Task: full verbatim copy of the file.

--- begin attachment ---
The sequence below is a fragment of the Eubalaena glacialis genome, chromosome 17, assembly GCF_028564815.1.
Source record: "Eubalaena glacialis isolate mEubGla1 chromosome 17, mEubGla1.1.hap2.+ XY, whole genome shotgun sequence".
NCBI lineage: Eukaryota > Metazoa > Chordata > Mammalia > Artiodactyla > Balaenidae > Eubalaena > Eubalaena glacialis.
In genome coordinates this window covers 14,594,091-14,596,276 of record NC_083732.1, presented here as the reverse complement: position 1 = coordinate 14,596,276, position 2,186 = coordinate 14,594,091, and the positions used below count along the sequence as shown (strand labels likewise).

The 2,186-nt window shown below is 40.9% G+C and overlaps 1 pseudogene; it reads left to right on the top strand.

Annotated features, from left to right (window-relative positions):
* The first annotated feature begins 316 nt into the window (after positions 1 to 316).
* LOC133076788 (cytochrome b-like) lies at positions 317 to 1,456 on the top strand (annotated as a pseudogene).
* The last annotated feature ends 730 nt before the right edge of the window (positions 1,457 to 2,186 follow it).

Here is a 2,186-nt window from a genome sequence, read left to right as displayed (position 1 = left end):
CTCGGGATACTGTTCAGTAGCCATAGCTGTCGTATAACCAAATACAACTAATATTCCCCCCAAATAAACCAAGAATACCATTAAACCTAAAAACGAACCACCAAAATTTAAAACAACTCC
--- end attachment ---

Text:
The sequence below is a fragment of the Eubalaena glacialis genome, chromosome 17, assembly GCF_028564815.1.
Source record: "Eubalaena glacialis isolate mEubGla1 chromosome 17, mEubGla1.1.hap2.+ XY, whole genome shotgun sequence".
NCBI lineage: Eukaryota > Metazoa > Chordata > Mammalia > Artiodactyla > Balaenidae > Eubalaena > Eubalaena glacialis.
In genome coordinates this window covers 14,594,091-14,596,276 of record NC_083732.1, presented here as the reverse complement: position 1 = coordinate 14,596,276, position 2,186 = coordinate 14,594,091, and the positions used below count along the sequence as shown (strand labels likewise).

The 2,186-nt window shown below is 40.9% G+C and overlaps 1 pseudogene; it reads left to right on the top strand.

Annotated features, from left to right (window-relative positions):
* The first annotated feature begins 316 nt into the window (after positions 1 to 316).
* LOC133076788 (cytochrome b-like) lies at positions 317 to 1,456 on the top strand (annotated as a pseudogene).
* The last annotated feature ends 730 nt before the right edge of the window (positions 1,457 to 2,186 follow it).

Here is a 2,186-nt window from a genome sequence, read left to right as displayed (position 1 = left end):
CTCGGGATACTGTTCAGTAGCCATAGCTGTCGTATAACCAAATACAACTAATATTCCCCCCAAATAAACCAAGAATACCATTAAACCTAAAAACGAACCACCAAAATTTAAAACAACTCC